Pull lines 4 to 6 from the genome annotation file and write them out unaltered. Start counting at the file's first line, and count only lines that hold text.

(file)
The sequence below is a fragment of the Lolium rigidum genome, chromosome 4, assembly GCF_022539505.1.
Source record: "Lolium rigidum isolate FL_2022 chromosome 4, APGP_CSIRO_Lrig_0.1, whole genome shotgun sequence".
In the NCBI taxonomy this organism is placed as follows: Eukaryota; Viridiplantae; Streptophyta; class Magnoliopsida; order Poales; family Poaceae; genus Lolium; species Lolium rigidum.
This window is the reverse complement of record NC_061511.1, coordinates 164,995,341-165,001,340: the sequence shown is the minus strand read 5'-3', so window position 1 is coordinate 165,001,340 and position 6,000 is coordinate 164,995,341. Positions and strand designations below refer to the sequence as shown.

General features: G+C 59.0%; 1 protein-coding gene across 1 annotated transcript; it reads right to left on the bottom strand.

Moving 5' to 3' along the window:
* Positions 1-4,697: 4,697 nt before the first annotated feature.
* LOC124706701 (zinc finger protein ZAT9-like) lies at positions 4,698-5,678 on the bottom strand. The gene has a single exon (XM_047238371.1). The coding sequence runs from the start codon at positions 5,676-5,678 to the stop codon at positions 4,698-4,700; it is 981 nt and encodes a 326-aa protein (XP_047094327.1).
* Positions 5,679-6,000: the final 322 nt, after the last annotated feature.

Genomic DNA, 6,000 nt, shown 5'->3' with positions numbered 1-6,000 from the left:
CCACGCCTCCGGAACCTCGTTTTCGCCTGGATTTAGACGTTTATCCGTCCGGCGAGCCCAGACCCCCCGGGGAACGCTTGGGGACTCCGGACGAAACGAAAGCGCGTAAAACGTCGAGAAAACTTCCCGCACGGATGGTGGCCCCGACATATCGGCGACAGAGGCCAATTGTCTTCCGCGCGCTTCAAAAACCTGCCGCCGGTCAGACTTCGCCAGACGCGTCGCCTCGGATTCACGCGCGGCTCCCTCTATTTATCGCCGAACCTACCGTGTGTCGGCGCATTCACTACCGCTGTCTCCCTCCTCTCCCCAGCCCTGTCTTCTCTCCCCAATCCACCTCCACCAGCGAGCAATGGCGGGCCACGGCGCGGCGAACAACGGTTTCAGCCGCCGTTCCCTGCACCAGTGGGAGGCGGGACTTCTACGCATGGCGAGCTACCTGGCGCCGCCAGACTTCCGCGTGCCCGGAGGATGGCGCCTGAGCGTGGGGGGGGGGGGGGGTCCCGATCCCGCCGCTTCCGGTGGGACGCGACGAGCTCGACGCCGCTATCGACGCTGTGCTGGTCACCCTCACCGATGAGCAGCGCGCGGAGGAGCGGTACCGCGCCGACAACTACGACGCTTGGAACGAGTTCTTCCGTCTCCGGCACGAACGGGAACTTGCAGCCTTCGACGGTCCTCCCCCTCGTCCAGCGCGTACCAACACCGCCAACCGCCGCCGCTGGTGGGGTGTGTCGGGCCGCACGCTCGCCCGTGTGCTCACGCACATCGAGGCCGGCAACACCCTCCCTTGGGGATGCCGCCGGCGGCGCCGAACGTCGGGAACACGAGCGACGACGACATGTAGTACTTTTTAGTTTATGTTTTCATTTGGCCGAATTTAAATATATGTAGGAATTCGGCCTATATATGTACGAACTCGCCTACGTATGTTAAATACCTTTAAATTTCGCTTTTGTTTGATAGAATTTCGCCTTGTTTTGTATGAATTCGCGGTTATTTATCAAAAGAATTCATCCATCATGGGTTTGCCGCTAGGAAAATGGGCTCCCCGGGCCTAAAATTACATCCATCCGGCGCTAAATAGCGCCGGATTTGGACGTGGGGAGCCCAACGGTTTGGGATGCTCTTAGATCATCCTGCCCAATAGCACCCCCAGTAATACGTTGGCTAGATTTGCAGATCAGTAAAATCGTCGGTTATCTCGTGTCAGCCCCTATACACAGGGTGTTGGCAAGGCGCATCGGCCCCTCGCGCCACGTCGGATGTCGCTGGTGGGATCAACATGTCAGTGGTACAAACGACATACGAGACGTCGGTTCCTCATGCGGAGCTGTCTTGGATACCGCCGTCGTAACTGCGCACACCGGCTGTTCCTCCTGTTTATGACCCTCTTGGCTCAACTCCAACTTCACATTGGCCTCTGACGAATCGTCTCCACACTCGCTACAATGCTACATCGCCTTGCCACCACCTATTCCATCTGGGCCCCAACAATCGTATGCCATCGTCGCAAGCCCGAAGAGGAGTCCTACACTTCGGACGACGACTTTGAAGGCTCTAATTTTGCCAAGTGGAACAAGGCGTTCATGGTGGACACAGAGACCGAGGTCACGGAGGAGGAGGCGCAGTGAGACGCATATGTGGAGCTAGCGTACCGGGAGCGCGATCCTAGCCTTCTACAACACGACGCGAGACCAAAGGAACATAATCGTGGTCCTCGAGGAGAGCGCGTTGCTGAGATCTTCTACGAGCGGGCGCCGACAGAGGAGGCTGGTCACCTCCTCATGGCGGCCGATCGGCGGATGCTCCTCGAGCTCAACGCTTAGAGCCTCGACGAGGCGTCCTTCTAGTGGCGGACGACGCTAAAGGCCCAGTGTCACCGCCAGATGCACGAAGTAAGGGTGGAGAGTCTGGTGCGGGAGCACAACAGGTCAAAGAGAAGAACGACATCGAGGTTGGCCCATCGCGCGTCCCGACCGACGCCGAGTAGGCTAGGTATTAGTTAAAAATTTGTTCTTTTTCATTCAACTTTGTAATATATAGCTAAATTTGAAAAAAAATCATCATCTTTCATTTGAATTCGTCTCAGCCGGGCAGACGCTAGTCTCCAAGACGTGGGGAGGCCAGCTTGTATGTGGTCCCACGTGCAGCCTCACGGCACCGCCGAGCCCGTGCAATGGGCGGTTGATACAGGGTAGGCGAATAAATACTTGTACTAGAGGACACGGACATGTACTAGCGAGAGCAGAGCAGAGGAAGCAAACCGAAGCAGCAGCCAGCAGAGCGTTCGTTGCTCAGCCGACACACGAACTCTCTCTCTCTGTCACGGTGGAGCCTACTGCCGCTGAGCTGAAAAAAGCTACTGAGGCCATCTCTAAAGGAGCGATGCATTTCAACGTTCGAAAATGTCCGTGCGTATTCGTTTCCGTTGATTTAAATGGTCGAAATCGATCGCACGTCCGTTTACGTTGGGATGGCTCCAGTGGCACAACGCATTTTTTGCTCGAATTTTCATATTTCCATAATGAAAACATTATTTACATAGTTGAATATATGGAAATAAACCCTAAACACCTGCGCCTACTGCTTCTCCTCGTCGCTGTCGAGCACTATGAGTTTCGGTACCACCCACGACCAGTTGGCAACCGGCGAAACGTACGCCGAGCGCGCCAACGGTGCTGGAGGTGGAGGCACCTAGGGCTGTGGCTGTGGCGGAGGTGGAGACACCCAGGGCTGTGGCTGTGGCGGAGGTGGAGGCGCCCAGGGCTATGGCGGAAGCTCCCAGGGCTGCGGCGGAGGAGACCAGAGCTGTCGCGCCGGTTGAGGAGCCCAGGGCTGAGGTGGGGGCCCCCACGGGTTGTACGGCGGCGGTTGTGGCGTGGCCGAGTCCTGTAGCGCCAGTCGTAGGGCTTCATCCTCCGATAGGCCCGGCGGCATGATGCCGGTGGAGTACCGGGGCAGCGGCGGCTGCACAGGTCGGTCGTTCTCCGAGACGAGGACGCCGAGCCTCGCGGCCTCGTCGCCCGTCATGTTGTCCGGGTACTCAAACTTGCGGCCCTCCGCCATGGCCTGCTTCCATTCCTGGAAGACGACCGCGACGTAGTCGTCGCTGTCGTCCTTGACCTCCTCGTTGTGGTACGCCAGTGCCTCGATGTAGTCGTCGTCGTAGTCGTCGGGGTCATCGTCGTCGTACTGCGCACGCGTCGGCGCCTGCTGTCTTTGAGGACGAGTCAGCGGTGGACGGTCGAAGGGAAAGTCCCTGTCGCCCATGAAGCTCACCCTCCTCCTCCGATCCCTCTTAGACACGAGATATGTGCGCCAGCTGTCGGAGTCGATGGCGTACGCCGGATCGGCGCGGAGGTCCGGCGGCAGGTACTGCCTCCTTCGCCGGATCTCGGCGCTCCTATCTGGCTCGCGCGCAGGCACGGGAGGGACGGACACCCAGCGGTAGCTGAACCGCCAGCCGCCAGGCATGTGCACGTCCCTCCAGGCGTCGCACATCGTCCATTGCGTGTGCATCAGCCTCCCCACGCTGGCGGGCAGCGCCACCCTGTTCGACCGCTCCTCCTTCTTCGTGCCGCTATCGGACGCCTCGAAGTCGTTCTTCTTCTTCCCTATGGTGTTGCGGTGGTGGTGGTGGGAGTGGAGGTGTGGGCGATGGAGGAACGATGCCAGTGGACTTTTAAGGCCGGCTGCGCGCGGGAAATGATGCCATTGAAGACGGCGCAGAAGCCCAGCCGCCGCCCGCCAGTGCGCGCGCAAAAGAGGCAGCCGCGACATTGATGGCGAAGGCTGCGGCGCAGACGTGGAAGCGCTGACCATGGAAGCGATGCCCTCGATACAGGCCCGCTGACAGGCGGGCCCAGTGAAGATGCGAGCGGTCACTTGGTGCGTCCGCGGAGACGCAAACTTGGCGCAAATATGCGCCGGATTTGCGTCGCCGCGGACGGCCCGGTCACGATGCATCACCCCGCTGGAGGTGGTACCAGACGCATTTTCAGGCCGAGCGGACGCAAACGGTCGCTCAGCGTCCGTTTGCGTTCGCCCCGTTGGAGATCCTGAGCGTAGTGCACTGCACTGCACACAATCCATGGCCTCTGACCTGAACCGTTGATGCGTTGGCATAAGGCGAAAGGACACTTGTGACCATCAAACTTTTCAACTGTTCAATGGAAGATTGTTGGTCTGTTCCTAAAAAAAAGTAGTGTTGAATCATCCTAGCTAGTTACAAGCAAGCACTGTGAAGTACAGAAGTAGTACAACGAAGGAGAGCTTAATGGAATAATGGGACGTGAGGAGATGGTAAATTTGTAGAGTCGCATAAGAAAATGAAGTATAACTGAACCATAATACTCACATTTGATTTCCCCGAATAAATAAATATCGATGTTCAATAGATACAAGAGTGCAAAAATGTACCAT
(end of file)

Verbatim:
This window is the reverse complement of record NC_061511.1, coordinates 164,995,341-165,001,340: the sequence shown is the minus strand read 5'-3', so window position 1 is coordinate 165,001,340 and position 6,000 is coordinate 164,995,341. Positions and strand designations below refer to the sequence as shown.

General features: G+C 59.0%; 1 protein-coding gene across 1 annotated transcript; it reads right to left on the bottom strand.

Moving 5' to 3' along the window: